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Young sisters sing the gospel in debut album

Jacquinn Williams
Young sisters sing the gospel in debut album
Oladunni (L) and Olayeni (R) Oladipo perform at the Whittier Street Health Center’s International Gospel Concert hosted by Dr. Bobby Jones. (Photo: Chris Aduama)

Sisters Oladunni, 12, and Olayeni Oladipo, 10, are rising stars. Both sing for the Boston’s Children’s Chorus, and last year they released their debut album, “The Mighty One,” recorded at 12th Note Productions in Roxbury.

The album is a soul-stirring gospel record with original songs written by their older sisters, Olaitan and Olamide, who along with their youngest sister Olajuwon, also sang the background vocals.

The Oladipo family is a tight knit bunch based in Canton, Mass. They hail from Nigeria by way of England. Their mother Yemisi (Yemi) manages the girls while also making sure that Oladunni and Olayeni practice their music and complete their chores.

The family took notice of Oladunni’s impressive vocal chops at age 3 when she sang Mariah Carey’s “Can’t Take That Away.” Two years later she landed her first public solo performance singing “Great Big Stars.” By the time she was 8 years old in 2007, Oladunni was performing with the Boston Pops on Gospel Night.

Since then, she’s performed with the Boston Pops several times, sang the national anthem at Fenway Park and put on a show at the State House. When she’s not performing, Oladunni — who is extremely shy off stage  — likes to be in the kitchen making cookies and other baked treats.

Olayeni also began singing very young. At age 5, she joined Janice Allen’s Inspirational Freedom Choir. Two years later she joined the Boston Children’s Chorus and was quickly elevated to the upper level choir. She sang a number of duets with her sister, including appearances on Touch 106.1 FM Radio and on Dr. Bobby Jones’ Gospel show.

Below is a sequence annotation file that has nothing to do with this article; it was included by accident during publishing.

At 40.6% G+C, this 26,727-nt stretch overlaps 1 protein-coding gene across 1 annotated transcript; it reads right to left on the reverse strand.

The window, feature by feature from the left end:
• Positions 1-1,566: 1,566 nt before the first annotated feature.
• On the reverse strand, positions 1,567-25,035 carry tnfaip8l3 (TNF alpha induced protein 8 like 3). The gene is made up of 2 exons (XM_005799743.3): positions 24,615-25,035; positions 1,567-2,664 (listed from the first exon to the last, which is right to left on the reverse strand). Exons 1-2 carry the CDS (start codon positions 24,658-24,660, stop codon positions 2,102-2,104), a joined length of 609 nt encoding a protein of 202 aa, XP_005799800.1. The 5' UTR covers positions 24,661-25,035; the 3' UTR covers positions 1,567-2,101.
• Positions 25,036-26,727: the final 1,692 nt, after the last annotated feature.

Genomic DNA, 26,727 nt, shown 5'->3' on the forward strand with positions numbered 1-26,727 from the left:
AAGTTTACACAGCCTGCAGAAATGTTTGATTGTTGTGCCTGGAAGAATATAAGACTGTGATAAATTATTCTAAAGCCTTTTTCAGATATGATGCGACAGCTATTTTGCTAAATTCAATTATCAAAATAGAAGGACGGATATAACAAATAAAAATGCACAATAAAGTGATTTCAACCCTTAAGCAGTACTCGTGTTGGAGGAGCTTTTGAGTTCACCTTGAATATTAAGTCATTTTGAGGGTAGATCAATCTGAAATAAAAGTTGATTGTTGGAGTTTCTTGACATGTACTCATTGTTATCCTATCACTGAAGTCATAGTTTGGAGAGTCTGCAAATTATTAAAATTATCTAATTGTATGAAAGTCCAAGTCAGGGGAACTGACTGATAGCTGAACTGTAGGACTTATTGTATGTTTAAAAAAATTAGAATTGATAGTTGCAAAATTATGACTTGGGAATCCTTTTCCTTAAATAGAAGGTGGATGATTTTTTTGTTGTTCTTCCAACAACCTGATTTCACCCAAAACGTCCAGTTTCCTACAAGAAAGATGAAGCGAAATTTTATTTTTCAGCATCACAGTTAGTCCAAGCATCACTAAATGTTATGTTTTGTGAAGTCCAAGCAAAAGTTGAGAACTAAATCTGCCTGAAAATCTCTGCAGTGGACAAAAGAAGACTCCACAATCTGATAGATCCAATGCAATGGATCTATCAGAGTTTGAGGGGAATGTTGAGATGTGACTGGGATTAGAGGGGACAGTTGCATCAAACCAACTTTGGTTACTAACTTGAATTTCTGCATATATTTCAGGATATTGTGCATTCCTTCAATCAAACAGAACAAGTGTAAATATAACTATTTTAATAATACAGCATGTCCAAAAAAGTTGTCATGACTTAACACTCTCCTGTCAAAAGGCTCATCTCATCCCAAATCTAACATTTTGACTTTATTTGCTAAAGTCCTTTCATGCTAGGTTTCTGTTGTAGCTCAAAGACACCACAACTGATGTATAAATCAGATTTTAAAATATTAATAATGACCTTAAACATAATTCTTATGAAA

She is a gifted songwriter who has co-written a number of songs, including “Obey Your God” featured on “The Mighty One.” Dedicated to music, she rises early to play the piano every morning before school. Outside of music, Olayeni loves clothes and even taught herself how to sew. She also plays basketball and lacrosse and is working on a kid’s magazine.

“I like sewing,” Olayeni said. “But I don’t always have the chance to. I have my own sewing machine and I tried making some shirts and pillows and a dress.”

The list of performances for the Oladipo sisters goes on and on, but somehow their mother has managed to make sure the kids lead a normal life.

“There aren’t too many challenges — striking a balance is what I try to do,” she said. “I support them and hang back. Education is also important.”

Both Oladunni and Olayeni love school and claim their friends don’t treat them any differently than they treat other kids.

“We don’t really talk about it,” said Oladunni. “If they have found out, they haven’t treated us differently.”

Part of that is how they conduct themselves. “We don’t make a big deal out of (performing),” Olayeni explained.

But in their short lives the Oladipo sisters have accomplished quite a bit. They’ve been interviewed by the host of WCVB’s “Cityline” Karen Homes Ward, been guests on NPR’s “Here and Now” and Channel 7’s “Urban Update.” Selected performances and the recording of their album are posted all over YouTube, and they’re working on a new single.

Their mom puts it all into perspective. “You never know what God has planned for you,” she said. “We enjoy what we’re doing and the response is surprising. We try to never say no. We’re humble, it’s our nature.”